Buying trouble: data, corruption risks in M&A

Most boards are learning, in general, to pay plenty of mind to cybersecurity and corruption risks. But special care is needed when it comes to M&A targets and processes
By Ken Mark

Uneasy lie the heads of those who sit on corporate boards. And their anxiety is rising with every CEO who decides their company can boost profits faster through mergers and acquisition than through organic growth.

Ensuring effective due diligence on targets—not to mention your company’s own practices—has always been critical in M&A. But just as risks are rapidly evolving on all board fronts, they’re transforming the takeover game, too. And leading the pack of concerns directors must confront when evaluating targets and managing information is a new, ubiquitous duo: bribery and corruption, and cybersecurity.

Let’s start with the cybersecurity.

“The problem has been around a long time,” says Adam Kardash, Toronto-based lead, privacy and data management practice at Osler Hoskin & Harcourt LLP. “But it has only been in the last two years or so that executives and board members have come to fully appreciate the importance of data management security during M&A negotiations.”

Blame the high profile, high-cost corporate hacks and cyber attacks in recent years for raising awareness. By now, with the average cost of a data breach currently pegged at US$3.8 million, companies and boards should know enough to control and protect data the same way they handle financial assets. But not everyone does.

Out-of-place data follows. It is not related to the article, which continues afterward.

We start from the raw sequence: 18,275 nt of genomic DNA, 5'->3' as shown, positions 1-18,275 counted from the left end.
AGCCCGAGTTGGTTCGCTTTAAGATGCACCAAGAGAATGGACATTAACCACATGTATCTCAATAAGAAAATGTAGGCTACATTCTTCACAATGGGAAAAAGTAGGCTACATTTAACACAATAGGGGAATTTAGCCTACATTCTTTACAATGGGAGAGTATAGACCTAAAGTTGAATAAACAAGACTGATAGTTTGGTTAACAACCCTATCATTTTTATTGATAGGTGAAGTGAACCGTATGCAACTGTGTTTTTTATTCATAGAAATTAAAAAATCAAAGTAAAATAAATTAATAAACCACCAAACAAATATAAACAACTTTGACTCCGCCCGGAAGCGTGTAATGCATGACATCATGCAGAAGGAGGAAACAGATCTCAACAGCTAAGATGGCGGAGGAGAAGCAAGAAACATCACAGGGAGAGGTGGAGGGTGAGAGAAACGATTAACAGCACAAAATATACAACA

Where this matters most is if you’re buying a business far-flung or large enough that it might carry on in some standalone fashion with bad practices intact; or, if it’s one that dealt heavily with customers, cus- tomer data and other third parties, where such data might have been previously compromised and still represents a present-day privacy or security risk.

According to Kardash, when buyers wish to determine if the target firm has a robust data security system in place, the process starts engaging subject-matter experts, i.e. IT professionals, to review the seller’s relevant cybersecurity hardware and protocols. Then lawyers and accountants can start conducting more conventional due diligence inquiries to validate that the proper warranties, covenants and contracts are in place.

This may require an independent forensic report on the status of the target’s most strategic data. Today, the most crucial data relates to consumer- and client-facing transactions held by retail, financial services and healthcare firms. Less affected are manufacturers and resource companies.

Kardash claims that finding shortcomings in the acquiree’s cybersecurity system will not necessarily kill the deal. However, identifying the gaps and calculating the cost of fixing them may affect the purchase price.

ENSURING THAT THE seller has an effective anti-corruption protocol in place offers up its own set of due diligence challenges. The primary motivation here is the increased emphasis and vigilance with which law enforcement and regulators are going after bribery and corruption. If your company unwittingly buys into a bad actor, the repercussions could be, at minimum, costly; and at worst, damage the acquirer’s entire business and shareholder base.

In Canada, increased scrutiny and exposure in this area is linked mainly to changes to the Corruption of Foreign Public Officials Act (in 2013) and Public Works Canada’s integrity rules (in 2014). Stateside, the Department of Justice and Securities & Exchange Commission have been even more aggressive in prosecuting that country’s Foreign Corrupt Practices Act, for an even longer period.